It can take all of a few minutes to make a connection on a trail run. Through the simple act of acknowledging one another, sharing movement in nature, and peeling back the layers of oneself and existing only in moments and miles, total strangers come together with a unique quickness.
This life force of the ultrarunning community travels just as beautifully through Rob Krar Ultra Camps, the most recent of which took shape over a long, scenic weekend this October in Flagstaff, AZ.
Rob and his wife, Christina, good friends and the local community graciously welcomed 10 campers from all parts of the country including Florida, Virginia, Maryland, Missouri, Washington, Nevada and New Mexico, as well as Canada. Joined by special guests Hillary Allen and Maggie Guterl, they explored classic trails in the red rocks of Sedona, fall colors of the San Francisco Peaks, and moonscape terrain of S P Crater; ate delicious homemade and local food; shared amazing life stories; and learned from some of the best, and each other.
Whether it’s the winter, summer or fall camp, Rob says campers typically arrive with a certain level of anxiety about what to expect, largely because of his recognition in the sport. But he’s quick to shred any sign of ego and elitism among his peers.
“One of the biggest challenges we have—the most common email I get is, ‘Hey Rob, I’m a beginner, or I’m an intermediate, or I’ve run TransRockies Run, or I’ve run a 50k—I just don’t know if I’m good enough to be at your camp.’ Not once have I encouraged someone to come, and they come and not had an amazing experience,” Rob says.
At the start of camp, any doubt that campers might be in the wrong place or aren’t good enough to participate because of their ability level is erased. It’s not about experience; it’s about “the” experience. Beginners and intermediates are actually encouraged to attend because they have the most to gain … and because Rob loves watching them soak it all up.
“It’s a balance. It’s going to be a challenge, but it’s more about the experience,” he says. “It’s about great food, sharing our home with strangers, introducing them to our best friends in town, and sharing my favorite trails. It’s the whole package.”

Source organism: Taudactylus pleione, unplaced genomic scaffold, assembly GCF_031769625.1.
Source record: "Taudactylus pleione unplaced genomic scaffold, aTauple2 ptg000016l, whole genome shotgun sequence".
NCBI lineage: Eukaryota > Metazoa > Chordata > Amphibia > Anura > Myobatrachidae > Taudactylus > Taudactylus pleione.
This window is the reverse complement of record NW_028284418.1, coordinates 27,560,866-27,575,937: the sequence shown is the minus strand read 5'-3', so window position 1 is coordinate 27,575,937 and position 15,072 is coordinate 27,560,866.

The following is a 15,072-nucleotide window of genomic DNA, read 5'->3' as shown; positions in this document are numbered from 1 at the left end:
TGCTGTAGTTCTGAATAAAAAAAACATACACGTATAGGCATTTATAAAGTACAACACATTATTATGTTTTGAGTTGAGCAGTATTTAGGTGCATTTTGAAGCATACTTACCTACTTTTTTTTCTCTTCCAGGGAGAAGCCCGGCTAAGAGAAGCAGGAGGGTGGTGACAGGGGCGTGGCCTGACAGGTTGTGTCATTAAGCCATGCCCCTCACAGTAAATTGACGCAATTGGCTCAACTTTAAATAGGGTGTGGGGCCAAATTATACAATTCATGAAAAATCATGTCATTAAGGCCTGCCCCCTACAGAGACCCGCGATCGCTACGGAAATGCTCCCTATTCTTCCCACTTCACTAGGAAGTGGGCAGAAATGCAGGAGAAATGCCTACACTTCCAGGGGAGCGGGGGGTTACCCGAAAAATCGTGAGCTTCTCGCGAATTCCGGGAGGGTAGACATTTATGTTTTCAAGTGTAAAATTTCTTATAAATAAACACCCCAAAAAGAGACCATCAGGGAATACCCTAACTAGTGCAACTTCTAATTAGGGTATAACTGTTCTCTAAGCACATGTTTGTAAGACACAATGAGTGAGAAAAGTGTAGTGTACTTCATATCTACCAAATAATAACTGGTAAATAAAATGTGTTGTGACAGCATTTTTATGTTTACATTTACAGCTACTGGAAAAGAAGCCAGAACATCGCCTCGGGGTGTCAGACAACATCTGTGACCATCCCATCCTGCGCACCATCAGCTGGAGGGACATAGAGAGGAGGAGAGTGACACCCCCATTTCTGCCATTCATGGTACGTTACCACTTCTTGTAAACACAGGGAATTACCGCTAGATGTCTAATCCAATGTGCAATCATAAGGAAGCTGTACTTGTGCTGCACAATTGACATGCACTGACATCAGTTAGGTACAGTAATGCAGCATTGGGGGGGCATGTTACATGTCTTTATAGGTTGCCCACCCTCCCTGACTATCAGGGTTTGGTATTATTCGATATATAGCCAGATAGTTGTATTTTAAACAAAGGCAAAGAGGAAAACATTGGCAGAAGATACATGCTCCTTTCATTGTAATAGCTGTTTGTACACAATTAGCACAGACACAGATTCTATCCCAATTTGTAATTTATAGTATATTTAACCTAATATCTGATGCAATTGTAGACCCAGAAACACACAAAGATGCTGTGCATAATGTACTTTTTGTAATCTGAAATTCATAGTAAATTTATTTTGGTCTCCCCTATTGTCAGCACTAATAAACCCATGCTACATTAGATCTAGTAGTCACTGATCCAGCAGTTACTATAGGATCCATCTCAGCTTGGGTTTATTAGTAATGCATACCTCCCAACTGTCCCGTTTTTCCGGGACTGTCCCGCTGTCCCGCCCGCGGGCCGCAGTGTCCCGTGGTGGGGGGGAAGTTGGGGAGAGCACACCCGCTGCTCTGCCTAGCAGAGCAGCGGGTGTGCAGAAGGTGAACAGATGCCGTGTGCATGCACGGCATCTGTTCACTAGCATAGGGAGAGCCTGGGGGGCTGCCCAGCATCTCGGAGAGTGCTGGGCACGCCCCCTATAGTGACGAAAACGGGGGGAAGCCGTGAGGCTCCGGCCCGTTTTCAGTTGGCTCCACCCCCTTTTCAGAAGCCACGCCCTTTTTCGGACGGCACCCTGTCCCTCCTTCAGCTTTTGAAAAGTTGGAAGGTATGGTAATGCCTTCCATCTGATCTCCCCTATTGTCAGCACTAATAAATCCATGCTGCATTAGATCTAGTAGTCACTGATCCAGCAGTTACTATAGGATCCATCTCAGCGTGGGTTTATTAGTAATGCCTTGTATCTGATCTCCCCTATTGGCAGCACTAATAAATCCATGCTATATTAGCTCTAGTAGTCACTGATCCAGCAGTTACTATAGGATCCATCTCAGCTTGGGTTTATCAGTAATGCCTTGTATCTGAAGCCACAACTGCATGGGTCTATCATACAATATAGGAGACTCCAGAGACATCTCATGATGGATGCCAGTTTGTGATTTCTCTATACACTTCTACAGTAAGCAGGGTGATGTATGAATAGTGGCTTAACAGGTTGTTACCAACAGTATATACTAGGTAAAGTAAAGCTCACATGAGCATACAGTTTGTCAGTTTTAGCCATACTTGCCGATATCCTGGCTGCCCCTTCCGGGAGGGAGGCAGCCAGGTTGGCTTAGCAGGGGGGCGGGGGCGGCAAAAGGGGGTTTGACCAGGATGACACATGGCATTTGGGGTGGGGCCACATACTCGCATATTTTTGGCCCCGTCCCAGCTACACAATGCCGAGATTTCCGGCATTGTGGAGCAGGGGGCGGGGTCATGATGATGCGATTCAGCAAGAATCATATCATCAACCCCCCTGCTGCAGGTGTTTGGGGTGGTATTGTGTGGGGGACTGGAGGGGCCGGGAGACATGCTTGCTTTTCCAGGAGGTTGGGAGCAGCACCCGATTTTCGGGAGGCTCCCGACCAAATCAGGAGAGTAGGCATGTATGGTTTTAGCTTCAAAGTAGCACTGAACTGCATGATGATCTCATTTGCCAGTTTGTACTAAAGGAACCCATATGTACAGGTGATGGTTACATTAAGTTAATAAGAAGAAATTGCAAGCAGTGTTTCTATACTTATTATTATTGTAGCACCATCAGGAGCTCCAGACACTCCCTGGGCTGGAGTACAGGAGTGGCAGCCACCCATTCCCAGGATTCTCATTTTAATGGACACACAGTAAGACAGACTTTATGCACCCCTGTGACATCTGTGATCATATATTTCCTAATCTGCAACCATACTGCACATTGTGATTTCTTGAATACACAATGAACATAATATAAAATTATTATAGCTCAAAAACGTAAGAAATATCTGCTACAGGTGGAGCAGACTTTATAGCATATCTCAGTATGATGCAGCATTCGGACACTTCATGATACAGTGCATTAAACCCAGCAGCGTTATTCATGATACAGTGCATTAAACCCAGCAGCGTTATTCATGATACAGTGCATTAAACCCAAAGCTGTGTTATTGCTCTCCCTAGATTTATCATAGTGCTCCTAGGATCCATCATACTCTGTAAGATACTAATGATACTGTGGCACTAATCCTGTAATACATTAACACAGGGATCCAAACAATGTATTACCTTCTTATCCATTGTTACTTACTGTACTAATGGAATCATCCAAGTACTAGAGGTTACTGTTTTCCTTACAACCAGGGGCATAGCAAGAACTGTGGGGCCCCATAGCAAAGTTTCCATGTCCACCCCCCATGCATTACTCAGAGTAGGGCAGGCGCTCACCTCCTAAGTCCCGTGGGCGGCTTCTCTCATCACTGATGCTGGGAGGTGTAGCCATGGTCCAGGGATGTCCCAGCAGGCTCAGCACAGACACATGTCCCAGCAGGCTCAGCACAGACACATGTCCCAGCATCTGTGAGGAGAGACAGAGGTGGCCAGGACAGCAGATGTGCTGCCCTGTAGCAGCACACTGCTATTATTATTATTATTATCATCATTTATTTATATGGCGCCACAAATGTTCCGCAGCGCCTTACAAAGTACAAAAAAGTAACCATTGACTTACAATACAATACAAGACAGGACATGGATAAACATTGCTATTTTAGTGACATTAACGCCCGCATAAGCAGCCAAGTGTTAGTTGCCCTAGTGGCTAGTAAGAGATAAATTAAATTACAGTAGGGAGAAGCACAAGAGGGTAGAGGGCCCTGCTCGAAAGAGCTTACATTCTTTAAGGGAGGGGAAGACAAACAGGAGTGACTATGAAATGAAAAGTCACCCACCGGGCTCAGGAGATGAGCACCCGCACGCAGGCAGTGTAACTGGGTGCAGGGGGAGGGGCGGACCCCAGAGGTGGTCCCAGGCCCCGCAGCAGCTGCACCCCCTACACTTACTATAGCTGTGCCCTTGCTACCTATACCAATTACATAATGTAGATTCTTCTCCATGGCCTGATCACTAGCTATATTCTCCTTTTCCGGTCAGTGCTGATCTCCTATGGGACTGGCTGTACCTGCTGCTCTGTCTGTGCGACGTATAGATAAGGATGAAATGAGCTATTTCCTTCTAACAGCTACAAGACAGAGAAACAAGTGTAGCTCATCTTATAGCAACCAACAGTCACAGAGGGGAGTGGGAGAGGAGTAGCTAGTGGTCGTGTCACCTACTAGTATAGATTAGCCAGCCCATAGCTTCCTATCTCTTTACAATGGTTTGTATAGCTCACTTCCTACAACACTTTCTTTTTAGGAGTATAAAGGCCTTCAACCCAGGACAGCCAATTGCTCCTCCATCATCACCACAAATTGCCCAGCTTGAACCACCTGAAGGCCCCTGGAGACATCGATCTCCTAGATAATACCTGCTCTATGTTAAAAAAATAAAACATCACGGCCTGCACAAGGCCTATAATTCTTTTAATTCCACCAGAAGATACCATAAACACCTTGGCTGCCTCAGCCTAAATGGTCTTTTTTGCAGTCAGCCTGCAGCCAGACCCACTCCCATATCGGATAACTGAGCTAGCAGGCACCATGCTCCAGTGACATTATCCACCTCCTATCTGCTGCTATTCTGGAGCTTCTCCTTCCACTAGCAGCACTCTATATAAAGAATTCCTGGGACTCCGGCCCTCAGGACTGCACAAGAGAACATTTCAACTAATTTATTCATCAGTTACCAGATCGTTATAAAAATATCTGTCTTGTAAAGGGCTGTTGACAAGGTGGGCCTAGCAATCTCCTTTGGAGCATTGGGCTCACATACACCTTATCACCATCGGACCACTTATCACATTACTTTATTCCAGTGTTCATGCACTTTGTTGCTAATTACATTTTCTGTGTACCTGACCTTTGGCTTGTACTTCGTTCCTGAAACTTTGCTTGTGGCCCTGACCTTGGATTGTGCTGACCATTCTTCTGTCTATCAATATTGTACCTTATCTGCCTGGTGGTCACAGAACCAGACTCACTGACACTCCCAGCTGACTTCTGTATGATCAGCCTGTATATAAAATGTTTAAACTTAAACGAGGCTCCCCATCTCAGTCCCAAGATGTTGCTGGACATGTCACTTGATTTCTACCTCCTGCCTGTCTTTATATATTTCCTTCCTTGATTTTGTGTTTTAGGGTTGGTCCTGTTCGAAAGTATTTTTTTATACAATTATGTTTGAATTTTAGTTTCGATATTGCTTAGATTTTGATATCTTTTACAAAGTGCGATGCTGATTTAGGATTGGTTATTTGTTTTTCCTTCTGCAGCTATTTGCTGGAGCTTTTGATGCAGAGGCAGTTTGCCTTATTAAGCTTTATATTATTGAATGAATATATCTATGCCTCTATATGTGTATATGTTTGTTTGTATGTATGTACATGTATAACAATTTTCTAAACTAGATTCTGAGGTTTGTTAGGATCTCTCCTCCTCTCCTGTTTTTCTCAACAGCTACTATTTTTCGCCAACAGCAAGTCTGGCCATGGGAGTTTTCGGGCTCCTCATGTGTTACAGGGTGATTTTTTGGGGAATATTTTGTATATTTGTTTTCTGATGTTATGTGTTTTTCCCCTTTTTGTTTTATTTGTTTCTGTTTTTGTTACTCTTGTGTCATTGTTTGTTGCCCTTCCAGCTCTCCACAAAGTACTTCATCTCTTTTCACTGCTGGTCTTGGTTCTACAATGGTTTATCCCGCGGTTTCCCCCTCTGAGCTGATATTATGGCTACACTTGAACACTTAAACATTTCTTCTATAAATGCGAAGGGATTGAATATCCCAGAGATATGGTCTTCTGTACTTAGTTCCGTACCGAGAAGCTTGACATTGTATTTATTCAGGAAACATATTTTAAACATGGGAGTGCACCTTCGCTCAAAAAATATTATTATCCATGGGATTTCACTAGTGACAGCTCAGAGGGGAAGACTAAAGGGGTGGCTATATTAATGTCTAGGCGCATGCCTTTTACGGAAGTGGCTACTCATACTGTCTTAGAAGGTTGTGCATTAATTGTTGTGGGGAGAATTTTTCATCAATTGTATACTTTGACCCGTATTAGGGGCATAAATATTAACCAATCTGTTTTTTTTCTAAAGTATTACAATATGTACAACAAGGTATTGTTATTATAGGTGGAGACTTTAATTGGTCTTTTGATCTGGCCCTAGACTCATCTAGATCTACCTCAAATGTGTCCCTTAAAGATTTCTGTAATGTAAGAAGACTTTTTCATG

Rob and Christina, whom he credits as a positive driving force for his trail and ultrarunning journey, started the camps back in the summer of 2015 as a way to utilize his success and platform to give back to the communities that have also supported his career.
“I felt that I was welcome with open arms into the ultra and trail running community,” Rob says. “It’s different than any other, and for me, it’s the best fit. I feel most comfortable. I can be myself.”
By inviting the trail and ultrarunning community into this one-of-a-kind setting that educates and inspires through a shared love of the sport, he hopes campers will take the energy they discover from their experience on the trails, time in Flagstaff, and each other and pay it forward in their own lives.
Rob’s message is also one of encouraging people to “run for the right reasons.” Having come from previous running lives where he ran for the wrong reasons, he says that he now runs for himself, and that simply getting out the door and outside has improved his life.
“I finish those runs a better person and hopefully inspire other people to do the same,” he says.
Since discovering trail and ultrarunning, he’s also accepted a vocal role in telling his own story of dealing with depression, which he says has helped so many people and has been eye-opening.
And just as inspiration is drawn from the achievements and stories of elite athletes like Rob, so much of the inspiration that breathes life into the trail and ultrarunning community comes from the stories of the everyday runner. Those with family who juggle full-time jobs, relationships, kids, and are passionate and driven to run. These people are the campers, the ones who in turn inspire Rob, and their energy is everywhere.
“You’re surrounded by it,” Rob says. “As much as the people winning the races—actually, more common than not, it’s not the people winning races—it’s the everyday people with incredible stories and who have overcome incredible odds to be out on the trails, in nature, inspiring others and paying it forward.”
And then there’s the food.
Running aside, one of the many camp highlights is Christina’s food. (Jokes are constantly made that they’re really all about her excellent, healthy cooking.) Each camp is marked by welcome and farewell dinners at Rob and Christina’s home, and from start to finish, the script flips. At the beginning, there’s a certain unease that comes with lacing up one’s shoes to run alongside an admired athlete. But as the moments and miles pile up, that feeling fades away, and what remains is a powerful human bond.
“It’s just so crazy to me that people come here and it’s interesting to see that first dinner and see the discomfort, the nervousness,” he says,” and then literally three nights later, it’s like everybody has known each other for years and they’re such good friends.”
Just as the campers open up, Rob opens up. He opens up his world, which has made the camps such a success and positive experience, and so much more than he ever thought. In just three shorts days, people from all walks of life arrive strangers to this spot in the Southwest, and leave friends connected.
“I don’t have a checklist. I guess my biggest hope is they leave happy, and that it was maybe not a life-altering experience but one they’ll never forget, and that they’ll carry that energy forward,” Rob says. “And I’ve said it a couple times and it sounds so corny, but make that tiny little bit of change in the world for good, because we need it right now.”
To learn more about Rob Krar Ultra Camps, click here.